New Frontiers in Wide-Format Finishing
One subject that I feel doesn’t get enough coverage is wide-format finishing. With the rapid growth of digital printing technology in this area, the focus on finishing is increasing.
Wide-format encompasses signage, wraps, textiles, wall coverings…you name it. The introduction of very-wide-format sheet and roll printers has made “one off” production of high-quality graphics on almost any substrate a reality.
Now comes the finishing part. You can print an infinite variety of greeting cards, signs, appliques, decals and other products, but you usually have to separate these from the substrate. Enter high-technology. Laser tech, being one.
High-powered lasers and high-pressure water jets have been used for some time for cutting various materials, including sheet metal. Now, laser diecutting systems can produce the most intricate diecut patterns you can imagine. If you can draw it, you can diecut it.
In fact, some of these machines simply work from an Adobe Illustrator file. Using precision mirrors driven by servo controls, the laser quickly cuts the desired pattern from the substrate. Laser power is calibrated according to the material and its thickness.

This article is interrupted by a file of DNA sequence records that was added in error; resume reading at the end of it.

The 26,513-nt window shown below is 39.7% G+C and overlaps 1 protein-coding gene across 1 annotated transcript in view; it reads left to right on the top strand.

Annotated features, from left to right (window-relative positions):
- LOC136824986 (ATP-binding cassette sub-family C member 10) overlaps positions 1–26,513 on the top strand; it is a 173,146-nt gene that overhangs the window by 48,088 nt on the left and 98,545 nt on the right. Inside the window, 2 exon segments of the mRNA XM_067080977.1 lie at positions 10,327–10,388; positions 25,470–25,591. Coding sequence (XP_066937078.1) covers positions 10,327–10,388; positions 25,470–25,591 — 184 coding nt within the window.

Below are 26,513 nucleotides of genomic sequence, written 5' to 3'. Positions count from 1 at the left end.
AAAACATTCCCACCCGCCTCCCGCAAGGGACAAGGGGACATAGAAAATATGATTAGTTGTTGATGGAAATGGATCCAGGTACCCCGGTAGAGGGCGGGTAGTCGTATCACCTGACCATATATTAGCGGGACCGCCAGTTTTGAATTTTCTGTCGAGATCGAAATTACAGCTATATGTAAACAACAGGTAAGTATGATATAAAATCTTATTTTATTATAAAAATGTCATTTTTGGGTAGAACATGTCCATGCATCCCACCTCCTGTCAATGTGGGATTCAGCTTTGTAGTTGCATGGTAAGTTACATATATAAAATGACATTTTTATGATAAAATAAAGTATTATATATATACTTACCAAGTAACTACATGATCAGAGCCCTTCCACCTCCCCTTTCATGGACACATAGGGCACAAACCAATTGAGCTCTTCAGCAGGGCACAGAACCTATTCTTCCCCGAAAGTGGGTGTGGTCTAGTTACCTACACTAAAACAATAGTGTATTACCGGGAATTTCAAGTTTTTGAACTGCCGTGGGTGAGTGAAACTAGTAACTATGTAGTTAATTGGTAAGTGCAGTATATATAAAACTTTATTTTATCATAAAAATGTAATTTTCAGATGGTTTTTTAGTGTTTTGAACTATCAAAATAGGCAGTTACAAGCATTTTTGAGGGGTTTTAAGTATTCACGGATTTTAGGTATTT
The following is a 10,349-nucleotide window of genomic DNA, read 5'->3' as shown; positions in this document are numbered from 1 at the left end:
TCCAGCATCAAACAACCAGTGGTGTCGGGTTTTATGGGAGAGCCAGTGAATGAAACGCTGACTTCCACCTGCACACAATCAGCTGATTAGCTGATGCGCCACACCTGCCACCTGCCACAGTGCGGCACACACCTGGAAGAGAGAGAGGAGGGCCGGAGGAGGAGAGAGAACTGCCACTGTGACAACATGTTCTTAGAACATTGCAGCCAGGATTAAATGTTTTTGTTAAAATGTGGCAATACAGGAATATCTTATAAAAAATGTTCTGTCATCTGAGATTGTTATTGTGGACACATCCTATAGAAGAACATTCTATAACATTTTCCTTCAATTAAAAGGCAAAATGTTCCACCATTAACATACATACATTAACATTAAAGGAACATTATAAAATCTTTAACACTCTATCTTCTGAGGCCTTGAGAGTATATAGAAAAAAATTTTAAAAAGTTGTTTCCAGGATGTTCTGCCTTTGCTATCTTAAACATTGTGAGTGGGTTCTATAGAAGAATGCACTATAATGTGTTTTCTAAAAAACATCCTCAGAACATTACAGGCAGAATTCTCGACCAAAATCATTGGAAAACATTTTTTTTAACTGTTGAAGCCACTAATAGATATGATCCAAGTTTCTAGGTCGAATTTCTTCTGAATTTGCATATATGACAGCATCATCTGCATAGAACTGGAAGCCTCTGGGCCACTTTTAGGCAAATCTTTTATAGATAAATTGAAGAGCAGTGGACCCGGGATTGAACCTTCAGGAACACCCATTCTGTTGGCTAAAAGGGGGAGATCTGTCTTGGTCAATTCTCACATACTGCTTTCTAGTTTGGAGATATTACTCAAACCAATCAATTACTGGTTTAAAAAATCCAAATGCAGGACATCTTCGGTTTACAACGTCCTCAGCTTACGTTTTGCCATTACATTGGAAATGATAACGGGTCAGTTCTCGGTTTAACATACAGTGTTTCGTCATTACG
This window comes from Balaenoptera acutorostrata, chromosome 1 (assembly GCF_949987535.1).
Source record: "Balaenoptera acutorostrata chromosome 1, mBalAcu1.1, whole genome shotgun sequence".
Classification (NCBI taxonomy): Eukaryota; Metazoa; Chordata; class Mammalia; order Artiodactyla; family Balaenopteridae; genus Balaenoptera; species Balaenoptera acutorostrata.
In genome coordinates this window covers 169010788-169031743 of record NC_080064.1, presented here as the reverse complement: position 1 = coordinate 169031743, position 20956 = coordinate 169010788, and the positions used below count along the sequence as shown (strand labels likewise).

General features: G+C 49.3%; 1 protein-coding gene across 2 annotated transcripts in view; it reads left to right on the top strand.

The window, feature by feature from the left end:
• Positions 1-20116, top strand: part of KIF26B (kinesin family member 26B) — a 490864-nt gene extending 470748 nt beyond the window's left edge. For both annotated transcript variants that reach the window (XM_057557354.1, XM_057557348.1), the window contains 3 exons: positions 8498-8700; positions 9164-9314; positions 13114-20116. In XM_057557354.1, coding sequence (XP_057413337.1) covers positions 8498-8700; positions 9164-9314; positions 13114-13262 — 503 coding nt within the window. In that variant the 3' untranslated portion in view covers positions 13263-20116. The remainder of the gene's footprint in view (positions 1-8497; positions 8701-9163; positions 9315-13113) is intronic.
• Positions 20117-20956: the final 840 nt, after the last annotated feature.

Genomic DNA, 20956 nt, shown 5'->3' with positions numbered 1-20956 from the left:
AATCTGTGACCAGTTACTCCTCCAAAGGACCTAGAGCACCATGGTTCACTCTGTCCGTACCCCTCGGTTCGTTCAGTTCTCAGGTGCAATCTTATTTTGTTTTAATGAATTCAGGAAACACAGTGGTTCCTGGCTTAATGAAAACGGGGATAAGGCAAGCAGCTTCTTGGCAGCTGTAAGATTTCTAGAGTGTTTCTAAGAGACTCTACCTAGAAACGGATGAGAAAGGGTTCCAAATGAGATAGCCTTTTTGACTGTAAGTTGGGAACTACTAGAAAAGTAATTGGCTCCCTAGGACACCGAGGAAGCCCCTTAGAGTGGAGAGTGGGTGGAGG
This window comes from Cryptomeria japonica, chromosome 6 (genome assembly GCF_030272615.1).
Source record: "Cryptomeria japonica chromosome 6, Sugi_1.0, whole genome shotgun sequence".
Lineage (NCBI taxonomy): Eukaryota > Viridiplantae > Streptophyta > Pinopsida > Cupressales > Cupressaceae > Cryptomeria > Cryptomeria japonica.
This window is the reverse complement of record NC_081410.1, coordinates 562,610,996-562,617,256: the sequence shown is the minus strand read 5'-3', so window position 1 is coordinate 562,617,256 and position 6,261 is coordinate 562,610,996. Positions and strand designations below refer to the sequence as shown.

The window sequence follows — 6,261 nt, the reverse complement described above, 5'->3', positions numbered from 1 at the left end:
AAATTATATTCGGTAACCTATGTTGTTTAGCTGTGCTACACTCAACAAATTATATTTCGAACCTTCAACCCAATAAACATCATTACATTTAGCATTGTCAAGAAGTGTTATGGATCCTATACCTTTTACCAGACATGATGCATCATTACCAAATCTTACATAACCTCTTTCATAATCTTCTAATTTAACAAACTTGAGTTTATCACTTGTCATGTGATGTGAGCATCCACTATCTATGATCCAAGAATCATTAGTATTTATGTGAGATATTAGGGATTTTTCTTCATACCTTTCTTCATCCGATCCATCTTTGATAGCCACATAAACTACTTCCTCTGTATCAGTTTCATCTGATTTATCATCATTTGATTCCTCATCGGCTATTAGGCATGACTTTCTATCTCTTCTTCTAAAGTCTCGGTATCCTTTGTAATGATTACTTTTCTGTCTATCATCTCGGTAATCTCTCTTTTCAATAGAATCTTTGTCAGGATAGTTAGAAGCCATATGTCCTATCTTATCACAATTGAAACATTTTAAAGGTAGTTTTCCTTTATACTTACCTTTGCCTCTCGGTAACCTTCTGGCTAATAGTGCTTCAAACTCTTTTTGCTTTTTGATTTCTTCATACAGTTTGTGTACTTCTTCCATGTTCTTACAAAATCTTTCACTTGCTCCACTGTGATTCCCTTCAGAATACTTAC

You would think this is not a fast process, but it is. When you watch one of these machines in action, you are struck by how blindingly fast the laser works. The tradeoff is laser diecutters are not cheap, as you might expect with this technology.
Other wide-format cutting systems use precisely controlled tools mounted on a moving platform that can proscribe any path within an X and Y axis. These are typically flat-bed type systems, but can process either sheeted material or rolls.
The tools/bits are mounted in a “universal” moving mount, with options for cutting, routing, kiss-cutting, V-cutting, and more. These machines can handle substrates up to 2˝ thick. The various cutting tools are chosen according to substrate type, and cutting or routing depth is controlled to within thousands of an inch.